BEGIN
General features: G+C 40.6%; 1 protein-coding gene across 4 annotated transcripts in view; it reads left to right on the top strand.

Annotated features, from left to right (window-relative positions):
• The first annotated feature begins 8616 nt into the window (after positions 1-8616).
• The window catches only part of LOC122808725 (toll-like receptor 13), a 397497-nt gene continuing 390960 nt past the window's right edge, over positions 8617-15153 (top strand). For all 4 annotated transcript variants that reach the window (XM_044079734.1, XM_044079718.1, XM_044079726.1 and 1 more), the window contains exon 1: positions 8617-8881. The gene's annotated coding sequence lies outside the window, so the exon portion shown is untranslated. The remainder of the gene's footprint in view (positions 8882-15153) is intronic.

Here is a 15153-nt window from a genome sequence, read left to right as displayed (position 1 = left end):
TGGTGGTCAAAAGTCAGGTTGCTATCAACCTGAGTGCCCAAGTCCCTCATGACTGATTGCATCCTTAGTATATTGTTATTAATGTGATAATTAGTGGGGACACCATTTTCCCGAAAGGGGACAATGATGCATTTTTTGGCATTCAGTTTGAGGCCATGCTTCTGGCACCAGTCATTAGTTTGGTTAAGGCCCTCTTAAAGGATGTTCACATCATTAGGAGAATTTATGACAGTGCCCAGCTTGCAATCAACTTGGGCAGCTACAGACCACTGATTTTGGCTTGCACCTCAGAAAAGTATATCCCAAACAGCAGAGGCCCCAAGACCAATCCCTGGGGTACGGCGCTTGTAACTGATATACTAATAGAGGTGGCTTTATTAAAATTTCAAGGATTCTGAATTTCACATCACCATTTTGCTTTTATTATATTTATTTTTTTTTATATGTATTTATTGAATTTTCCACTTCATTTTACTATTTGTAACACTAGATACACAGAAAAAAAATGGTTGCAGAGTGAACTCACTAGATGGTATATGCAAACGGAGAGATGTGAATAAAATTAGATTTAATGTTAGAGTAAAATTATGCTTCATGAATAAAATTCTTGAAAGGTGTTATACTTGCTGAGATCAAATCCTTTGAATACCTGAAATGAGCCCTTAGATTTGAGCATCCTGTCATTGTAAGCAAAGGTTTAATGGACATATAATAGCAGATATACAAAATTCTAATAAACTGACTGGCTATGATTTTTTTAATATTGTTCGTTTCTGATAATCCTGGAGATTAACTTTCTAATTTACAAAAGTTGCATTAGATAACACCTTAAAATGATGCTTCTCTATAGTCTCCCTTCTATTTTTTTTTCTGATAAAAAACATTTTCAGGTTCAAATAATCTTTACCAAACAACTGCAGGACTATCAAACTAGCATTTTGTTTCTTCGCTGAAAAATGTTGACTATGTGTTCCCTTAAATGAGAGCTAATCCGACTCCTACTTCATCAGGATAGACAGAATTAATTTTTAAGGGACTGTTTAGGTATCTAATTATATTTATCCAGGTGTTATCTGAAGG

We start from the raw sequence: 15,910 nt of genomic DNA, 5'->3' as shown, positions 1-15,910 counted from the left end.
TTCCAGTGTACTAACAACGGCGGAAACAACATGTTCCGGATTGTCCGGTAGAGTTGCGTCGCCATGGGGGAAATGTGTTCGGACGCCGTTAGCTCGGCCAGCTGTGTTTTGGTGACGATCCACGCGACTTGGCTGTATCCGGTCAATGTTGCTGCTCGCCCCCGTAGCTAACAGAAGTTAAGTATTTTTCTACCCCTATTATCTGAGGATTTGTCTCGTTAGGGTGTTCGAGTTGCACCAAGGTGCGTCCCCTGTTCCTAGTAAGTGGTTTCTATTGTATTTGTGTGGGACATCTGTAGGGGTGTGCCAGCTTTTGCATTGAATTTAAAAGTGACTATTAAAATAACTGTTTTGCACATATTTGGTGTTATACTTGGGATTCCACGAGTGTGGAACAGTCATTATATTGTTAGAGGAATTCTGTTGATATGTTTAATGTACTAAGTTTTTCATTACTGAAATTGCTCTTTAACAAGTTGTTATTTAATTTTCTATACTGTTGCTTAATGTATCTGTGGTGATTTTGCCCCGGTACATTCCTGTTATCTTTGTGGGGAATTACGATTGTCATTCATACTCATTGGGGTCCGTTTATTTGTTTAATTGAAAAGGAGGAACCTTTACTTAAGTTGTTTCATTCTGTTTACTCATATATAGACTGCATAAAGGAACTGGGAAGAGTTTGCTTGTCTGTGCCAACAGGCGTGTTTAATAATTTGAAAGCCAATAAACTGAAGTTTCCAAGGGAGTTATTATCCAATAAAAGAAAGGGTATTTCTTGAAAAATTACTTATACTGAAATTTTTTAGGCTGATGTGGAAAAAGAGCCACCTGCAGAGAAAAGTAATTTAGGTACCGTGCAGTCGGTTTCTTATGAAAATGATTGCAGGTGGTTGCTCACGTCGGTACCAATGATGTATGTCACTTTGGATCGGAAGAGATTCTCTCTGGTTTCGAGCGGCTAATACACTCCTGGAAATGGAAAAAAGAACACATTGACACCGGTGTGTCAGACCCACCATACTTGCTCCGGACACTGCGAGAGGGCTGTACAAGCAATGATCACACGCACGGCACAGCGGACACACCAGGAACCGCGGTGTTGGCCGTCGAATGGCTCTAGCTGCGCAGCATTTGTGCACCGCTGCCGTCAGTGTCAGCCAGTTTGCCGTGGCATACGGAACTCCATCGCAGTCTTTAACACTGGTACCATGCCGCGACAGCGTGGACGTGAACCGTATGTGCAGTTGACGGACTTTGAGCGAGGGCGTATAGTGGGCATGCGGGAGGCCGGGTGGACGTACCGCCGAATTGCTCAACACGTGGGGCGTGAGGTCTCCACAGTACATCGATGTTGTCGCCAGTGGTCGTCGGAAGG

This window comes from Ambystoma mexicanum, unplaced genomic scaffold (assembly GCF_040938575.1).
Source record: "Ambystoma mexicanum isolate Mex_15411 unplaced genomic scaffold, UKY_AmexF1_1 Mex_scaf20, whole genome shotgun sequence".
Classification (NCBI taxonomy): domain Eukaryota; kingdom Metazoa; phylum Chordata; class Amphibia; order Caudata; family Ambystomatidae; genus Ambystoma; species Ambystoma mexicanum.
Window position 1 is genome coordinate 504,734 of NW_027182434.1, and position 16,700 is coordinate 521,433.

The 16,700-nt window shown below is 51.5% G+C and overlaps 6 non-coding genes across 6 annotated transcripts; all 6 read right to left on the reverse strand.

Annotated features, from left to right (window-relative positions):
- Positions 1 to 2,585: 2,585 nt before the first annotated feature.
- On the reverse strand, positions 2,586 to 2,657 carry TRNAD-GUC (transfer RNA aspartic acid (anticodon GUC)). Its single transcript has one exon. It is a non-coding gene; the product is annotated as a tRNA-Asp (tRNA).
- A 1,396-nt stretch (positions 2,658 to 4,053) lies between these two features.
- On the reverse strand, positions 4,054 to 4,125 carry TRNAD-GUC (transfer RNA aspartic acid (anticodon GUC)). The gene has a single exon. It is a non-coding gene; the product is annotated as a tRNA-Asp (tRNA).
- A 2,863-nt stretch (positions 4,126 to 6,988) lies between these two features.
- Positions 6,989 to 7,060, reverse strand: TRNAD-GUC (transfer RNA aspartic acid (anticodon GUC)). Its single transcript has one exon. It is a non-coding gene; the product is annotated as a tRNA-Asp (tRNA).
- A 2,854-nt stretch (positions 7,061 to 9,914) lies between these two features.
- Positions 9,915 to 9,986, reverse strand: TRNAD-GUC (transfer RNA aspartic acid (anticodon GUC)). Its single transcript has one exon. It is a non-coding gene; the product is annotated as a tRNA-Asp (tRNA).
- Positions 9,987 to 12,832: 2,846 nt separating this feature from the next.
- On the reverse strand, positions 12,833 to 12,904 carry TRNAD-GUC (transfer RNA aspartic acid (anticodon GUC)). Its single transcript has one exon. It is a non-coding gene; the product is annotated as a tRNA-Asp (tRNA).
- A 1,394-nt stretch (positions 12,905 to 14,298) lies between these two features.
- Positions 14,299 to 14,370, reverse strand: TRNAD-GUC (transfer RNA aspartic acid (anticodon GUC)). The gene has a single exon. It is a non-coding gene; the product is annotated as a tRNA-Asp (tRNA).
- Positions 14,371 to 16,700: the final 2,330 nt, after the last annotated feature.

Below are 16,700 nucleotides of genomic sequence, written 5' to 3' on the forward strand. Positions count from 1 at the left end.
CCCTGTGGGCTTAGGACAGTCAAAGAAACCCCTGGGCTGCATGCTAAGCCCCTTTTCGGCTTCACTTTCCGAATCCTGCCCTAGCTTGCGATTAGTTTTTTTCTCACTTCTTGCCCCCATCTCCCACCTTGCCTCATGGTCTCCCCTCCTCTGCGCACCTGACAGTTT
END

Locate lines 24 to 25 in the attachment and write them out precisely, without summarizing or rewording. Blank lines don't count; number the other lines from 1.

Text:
- On the reverse strand, positions 12,833 to 12,904 carry TRNAD-GUC (transfer RNA aspartic acid (anticodon GUC)). Its single transcript has one exon. It is a non-coding gene; the product is annotated as a tRNA-Asp (tRNA).
- A 1,394-nt stretch (positions 12,905 to 14,298) lies between these two features.